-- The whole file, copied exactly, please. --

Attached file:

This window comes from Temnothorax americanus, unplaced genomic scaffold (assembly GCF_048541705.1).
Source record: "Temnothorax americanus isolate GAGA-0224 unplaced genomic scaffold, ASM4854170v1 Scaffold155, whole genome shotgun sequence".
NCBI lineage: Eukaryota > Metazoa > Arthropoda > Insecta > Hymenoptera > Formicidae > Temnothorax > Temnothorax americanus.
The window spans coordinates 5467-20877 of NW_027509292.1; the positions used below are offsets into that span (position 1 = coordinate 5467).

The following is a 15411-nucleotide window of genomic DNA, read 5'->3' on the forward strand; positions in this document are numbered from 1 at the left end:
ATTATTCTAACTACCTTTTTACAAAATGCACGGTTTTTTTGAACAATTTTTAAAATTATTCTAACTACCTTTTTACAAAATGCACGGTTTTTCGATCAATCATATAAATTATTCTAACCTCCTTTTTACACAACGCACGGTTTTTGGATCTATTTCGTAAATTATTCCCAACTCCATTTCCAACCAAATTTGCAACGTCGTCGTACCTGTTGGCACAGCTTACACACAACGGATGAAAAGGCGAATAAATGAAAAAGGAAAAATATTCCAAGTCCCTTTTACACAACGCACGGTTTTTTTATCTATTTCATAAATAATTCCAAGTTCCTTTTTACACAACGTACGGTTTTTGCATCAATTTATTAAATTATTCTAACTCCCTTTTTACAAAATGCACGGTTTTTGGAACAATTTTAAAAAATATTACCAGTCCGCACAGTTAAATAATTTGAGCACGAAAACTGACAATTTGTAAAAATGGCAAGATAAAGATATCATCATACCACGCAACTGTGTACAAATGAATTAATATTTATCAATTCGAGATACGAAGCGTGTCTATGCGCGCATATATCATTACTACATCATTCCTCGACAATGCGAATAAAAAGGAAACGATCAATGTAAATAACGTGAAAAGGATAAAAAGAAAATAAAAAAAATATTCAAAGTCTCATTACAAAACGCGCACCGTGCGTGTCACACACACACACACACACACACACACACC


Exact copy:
This window comes from Temnothorax americanus, unplaced genomic scaffold (assembly GCF_048541705.1).
Source record: "Temnothorax americanus isolate GAGA-0224 unplaced genomic scaffold, ASM4854170v1 Scaffold155, whole genome shotgun sequence".
NCBI lineage: Eukaryota > Metazoa > Arthropoda > Insecta > Hymenoptera > Formicidae > Temnothorax > Temnothorax americanus.
The window spans coordinates 5467-20877 of NW_027509292.1; the positions used below are offsets into that span (position 1 = coordinate 5467).

The following is a 15411-nucleotide window of genomic DNA, read 5'->3' on the forward strand; positions in this document are numbered from 1 at the left end:
ATTATTCTAACTACCTTTTTACAAAATGCACGGTTTTTTTGAACAATTTTTAAAATTATTCTAACTACCTTTTTACAAAATGCACGGTTTTTCGATCAATCATATAAATTATTCTAACCTCCTTTTTACACAACGCACGGTTTTTGGATCTATTTCGTAAATTATTCCCAACTCCATTTCCAACCAAATTTGCAACGTCGTCGTACCTGTTGGCACAGCTTACACACAACGGATGAAAAGGCGAATAAATGAAAAAGGAAAAATATTCCAAGTCCCTTTTACACAACGCACGGTTTTTTTATCTATTTCATAAATAATTCCAAGTTCCTTTTTACACAACGTACGGTTTTTGCATCAATTTATTAAATTATTCTAACTCCCTTTTTACAAAATGCACGGTTTTTGGAACAATTTTAAAAAATATTACCAGTCCGCACAGTTAAATAATTTGAGCACGAAAACTGACAATTTGTAAAAATGGCAAGATAAAGATATCATCATACCACGCAACTGTGTACAAATGAATTAATATTTATCAATTCGAGATACGAAGCGTGTCTATGCGCGCATATATCATTACTACATCATTCCTCGACAATGCGAATAAAAAGGAAACGATCAATGTAAATAACGTGAAAAGGATAAAAAGAAAATAAAAAAAATATTCAAAGTCTCATTACAAAACGCGCACCGTGCGTGTCACACACACACACACACACACACACACACC